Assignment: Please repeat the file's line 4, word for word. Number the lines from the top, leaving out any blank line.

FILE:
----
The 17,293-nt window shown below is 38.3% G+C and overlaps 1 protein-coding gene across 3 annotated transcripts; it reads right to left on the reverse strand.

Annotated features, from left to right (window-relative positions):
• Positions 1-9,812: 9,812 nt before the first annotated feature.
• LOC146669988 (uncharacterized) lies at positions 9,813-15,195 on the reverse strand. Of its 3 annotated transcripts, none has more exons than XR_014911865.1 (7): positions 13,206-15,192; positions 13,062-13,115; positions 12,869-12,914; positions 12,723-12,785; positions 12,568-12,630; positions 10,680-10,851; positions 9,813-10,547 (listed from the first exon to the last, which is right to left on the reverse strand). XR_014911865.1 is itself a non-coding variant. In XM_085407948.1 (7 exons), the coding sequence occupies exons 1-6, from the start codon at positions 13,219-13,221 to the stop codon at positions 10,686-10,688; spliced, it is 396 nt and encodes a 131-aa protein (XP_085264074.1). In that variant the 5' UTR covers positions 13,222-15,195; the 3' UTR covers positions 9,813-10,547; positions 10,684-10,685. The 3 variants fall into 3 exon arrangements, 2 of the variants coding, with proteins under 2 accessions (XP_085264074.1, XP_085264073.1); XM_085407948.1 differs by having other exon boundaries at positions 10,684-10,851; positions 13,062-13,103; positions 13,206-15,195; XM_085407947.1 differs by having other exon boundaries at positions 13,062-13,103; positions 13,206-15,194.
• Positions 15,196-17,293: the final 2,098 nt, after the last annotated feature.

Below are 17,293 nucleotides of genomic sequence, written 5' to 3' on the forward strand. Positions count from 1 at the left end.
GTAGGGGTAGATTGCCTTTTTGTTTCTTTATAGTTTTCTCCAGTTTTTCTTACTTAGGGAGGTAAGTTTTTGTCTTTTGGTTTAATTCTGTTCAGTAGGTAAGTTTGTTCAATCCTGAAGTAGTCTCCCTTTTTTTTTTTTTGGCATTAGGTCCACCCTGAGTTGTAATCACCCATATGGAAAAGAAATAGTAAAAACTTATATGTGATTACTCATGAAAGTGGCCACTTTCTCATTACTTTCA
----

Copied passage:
• LOC146669988 (uncharacterized) lies at positions 9,813-15,195 on the reverse strand. Of its 3 annotated transcripts, none has more exons than XR_014911865.1 (7): positions 13,206-15,192; positions 13,062-13,115; positions 12,869-12,914; positions 12,723-12,785; positions 12,568-12,630; positions 10,680-10,851; positions 9,813-10,547 (listed from the first exon to the last, which is right to left on the reverse strand). XR_014911865.1 is itself a non-coding variant. In XM_085407948.1 (7 exons), the coding sequence occupies exons 1-6, from the start codon at positions 13,219-13,221 to the stop codon at positions 10,686-10,688; spliced, it is 396 nt and encodes a 131-aa protein (XP_085264074.1). In that variant the 5' UTR covers positions 13,222-15,195; the 3' UTR covers positions 9,813-10,547; positions 10,684-10,685. The 3 variants fall into 3 exon arrangements, 2 of the variants coding, with proteins under 2 accessions (XP_085264074.1, XP_085264073.1); XM_085407948.1 differs by having other exon boundaries at positions 10,684-10,851; positions 13,062-13,103; positions 13,206-15,195; XM_085407947.1 differs by having other exon boundaries at positions 13,062-13,103; positions 13,206-15,194.